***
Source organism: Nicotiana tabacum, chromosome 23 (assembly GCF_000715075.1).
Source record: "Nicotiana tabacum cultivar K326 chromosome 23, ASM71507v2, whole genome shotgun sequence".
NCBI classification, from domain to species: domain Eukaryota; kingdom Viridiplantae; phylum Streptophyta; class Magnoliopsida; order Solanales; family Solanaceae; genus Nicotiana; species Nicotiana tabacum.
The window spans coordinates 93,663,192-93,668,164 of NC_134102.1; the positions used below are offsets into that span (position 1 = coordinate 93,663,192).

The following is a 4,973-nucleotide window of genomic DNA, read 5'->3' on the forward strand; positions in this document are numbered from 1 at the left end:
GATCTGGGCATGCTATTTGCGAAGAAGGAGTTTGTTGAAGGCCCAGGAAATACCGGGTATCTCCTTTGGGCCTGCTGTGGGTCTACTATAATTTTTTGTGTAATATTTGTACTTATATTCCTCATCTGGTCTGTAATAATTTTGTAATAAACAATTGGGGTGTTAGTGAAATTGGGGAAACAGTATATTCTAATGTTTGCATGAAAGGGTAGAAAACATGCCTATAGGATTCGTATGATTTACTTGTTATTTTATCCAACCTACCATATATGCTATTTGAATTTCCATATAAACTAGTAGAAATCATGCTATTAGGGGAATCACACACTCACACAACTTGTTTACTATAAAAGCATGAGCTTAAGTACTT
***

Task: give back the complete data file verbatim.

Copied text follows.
Source organism: Nicotiana tabacum, chromosome 23 (assembly GCF_000715075.1).
Source record: "Nicotiana tabacum cultivar K326 chromosome 23, ASM71507v2, whole genome shotgun sequence".
NCBI classification, from domain to species: domain Eukaryota; kingdom Viridiplantae; phylum Streptophyta; class Magnoliopsida; order Solanales; family Solanaceae; genus Nicotiana; species Nicotiana tabacum.
The window spans coordinates 93,663,192-93,668,164 of NC_134102.1; the positions used below are offsets into that span (position 1 = coordinate 93,663,192).

The following is a 4,973-nucleotide window of genomic DNA, read 5'->3' on the forward strand; positions in this document are numbered from 1 at the left end:
GATCTGGGCATGCTATTTGCGAAGAAGGAGTTTGTTGAAGGCCCAGGAAATACCGGGTATCTCCTTTGGGCCTGCTGTGGGTCTACTATAATTTTTTGTGTAATATTTGTACTTATATTCCTCATCTGGTCTGTAATAATTTTGTAATAAACAATTGGGGTGTTAGTGAAATTGGGGAAACAGTATATTCTAATGTTTGCATGAAAGGGTAGAAAACATGCCTATAGGATTCGTATGATTTACTTGTTATTTTATCCAACCTACCATATATGCTATTTGAATTTCCATATAAACTAGTAGAAATCATGCTATTAGGGGAATCACACACTCACACAACTTGTTTACTATAAAAGCATGAGCTTAAGTACTT